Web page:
Today is World Toilet Day 2020 – why are Changing Places toilets so important?

Published Date
Alice Cachia
Changing Places toilets
Changing Places toilet

Today is World Toilet Day, an annual event that raises much-needed awareness for the 2.6 billion people globally who don’t have access to toilets – nearly half the world’s population.

World Toilet Day marks the perfect opportunity to reiterate the urgent need for more Changing Places toilets, used by more than a quarter of a million disabled people across the UK.

What are Changing Places toilets?

Changing Places toilets are fully accessible facilities, bigger than standard toilets and vital for people with muscle-wasting conditions, cerebral palsy, motor neurone disease and multiple sclerosis.

Having access to a Changing Places toilets increases independence and improves quality of life because everyone should be entitled to use the toilet when they need to. When places like railway stations, restaurants, pubs and cafés do not have any facilities, it can leave disabled people feeling increasingly isolated.

Muscular Dystrophy UK co-chairs the Changing Places Consortium. We believe and campaign for every disabled person to be able to access a toilet that meets their needs.

Many have been forced to consider options as extreme as surgery, staying indoors, or having to be changed on dirty, unhygienic toilet floors that are unsuitable for their needs. This can make a day out with friends or getting to work a distressing ordeal.

Why are Changing Places toilets so important?

One person who knows all too well how vital Changing Places facilities are is teenager Tamsin England, who lives with cerebral palsy. Tamsin uses a wheelchair full-time and finds that many places are inaccessible to her because of a lack of accessible toilet facilities.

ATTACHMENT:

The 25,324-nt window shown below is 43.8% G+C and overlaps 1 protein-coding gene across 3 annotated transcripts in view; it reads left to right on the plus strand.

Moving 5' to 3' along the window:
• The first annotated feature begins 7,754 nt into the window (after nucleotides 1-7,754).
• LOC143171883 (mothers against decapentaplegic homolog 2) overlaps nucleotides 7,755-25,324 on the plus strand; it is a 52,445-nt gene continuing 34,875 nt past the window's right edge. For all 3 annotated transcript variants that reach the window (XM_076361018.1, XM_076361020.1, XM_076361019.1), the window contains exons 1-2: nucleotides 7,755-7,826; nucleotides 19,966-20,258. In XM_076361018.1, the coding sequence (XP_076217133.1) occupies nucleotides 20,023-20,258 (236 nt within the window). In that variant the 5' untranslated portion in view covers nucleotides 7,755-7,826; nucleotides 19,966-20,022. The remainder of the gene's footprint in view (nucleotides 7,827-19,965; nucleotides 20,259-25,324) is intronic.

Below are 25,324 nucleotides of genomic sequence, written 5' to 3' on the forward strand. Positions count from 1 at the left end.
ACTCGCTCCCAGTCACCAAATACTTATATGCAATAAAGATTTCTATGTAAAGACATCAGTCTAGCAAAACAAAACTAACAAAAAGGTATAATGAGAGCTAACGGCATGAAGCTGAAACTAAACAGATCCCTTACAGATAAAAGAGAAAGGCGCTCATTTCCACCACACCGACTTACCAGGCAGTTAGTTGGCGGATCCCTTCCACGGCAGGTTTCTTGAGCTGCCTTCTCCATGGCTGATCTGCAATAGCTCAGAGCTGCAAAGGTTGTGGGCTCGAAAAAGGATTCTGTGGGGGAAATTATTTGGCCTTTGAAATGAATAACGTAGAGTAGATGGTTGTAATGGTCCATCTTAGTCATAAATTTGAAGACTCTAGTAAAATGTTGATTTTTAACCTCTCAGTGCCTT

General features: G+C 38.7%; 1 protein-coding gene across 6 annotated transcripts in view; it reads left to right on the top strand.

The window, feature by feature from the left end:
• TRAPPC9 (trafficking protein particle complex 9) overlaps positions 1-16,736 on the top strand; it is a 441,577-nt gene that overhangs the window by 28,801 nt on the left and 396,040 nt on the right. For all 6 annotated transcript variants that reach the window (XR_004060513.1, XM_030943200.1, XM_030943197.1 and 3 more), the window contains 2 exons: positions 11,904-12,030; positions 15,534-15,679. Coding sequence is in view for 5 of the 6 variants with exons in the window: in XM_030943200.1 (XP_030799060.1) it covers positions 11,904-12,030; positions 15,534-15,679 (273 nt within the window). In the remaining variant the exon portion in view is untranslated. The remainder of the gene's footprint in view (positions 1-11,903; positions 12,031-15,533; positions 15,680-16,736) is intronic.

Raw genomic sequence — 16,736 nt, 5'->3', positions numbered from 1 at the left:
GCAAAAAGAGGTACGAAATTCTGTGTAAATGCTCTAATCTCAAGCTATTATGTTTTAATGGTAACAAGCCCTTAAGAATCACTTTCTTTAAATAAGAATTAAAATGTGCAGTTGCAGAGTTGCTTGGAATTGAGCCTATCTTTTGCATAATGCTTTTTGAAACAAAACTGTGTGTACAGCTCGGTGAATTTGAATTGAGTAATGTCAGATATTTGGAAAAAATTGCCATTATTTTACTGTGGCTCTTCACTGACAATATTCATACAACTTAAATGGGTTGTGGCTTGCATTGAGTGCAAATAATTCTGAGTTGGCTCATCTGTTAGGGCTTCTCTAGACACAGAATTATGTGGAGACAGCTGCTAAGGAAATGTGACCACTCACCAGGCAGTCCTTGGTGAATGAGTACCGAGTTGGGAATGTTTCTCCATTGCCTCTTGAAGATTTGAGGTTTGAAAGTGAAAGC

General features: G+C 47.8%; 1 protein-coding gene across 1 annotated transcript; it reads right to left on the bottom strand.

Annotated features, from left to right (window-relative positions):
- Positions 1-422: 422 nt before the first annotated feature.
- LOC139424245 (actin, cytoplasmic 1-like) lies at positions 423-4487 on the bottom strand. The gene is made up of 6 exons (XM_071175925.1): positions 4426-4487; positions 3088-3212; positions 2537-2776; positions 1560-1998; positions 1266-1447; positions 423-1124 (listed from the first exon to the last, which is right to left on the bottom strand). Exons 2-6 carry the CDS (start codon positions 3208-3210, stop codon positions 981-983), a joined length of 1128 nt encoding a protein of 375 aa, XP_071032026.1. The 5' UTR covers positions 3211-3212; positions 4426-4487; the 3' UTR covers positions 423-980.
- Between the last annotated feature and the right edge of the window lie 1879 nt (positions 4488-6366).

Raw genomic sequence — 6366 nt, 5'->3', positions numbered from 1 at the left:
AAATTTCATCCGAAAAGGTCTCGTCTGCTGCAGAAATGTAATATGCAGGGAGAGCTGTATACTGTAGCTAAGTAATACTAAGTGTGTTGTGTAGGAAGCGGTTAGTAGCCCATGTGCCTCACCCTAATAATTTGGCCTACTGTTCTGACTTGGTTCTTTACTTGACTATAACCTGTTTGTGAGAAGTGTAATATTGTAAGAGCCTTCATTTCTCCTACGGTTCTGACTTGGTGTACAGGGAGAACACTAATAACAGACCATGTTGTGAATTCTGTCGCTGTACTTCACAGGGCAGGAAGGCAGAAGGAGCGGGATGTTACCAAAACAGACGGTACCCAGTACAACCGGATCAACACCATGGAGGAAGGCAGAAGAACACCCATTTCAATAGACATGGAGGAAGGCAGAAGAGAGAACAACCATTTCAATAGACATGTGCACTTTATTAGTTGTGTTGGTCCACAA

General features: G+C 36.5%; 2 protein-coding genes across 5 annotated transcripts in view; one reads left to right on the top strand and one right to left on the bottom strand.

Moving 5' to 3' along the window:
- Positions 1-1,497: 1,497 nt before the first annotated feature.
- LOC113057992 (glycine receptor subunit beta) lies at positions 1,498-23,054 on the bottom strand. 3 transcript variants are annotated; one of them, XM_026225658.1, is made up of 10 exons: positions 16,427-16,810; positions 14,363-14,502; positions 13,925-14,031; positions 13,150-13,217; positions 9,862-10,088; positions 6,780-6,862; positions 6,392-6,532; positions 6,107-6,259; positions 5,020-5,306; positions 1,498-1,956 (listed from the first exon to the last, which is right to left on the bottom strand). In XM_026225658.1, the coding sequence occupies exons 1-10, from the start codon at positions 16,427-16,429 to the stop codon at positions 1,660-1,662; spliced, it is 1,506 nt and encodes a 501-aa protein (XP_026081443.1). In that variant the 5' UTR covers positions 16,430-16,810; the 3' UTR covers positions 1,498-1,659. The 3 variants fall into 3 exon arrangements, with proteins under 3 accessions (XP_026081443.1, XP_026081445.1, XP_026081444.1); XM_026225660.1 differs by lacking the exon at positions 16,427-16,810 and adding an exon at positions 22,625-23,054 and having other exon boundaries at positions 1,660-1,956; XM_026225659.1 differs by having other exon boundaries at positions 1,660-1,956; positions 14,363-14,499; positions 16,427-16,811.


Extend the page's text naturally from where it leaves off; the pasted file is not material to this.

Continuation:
In recent years Tamsin has undergone spinal surgery and now requires a ceiling hoist to lift her from her wheelchair to a height-adjustable, adult-sized, changing bench so that she can lie down to prepare for toileting. It means Changing Places facilities make the world of difference for days out with her family.

Her mum Karen said:

“It is not fair that Tamsin cannot go out and enjoy socialising. Until Changing Places are commonplace, we have to do toilet research before we can visit anywhere new. All too often, research is fruitless; showing there is no usable toilet.


“Our daughter deserves better. We deserve better. No one should be denied the opportunity to go out simply because of a lack of accessible toilets – especially when the solution is so simple.”

What is being done to help?

In July this year the government announced an exciting milestone that will make planning days out easier for families like Tamsin’s. Changes in legislation will be made to make Changing Places toilets mandatory in new, large public buildings in England. The government estimates this will result in Changing Places facilities in more than 150 new buildings a year.

On top of that, additional funding will be made available to install these toilets at 37 more motorway service stations, meaning 87 of England’s 118 service stations are set to have a Changing Places facility.

We know there is still work to do in our campaign for more Changing Places toilets, but this World Toilet Day, we want to recognise many of our moments that show how long a way we’ve come. These include:

None of this would have been possible without the support and hard work of our wonderful campaigners.

What can you do today?

We would welcome your support in helping make a noise about Changing Places toilets today and every day. You can do this by:

If you have questions about the ongoing campaign please email 

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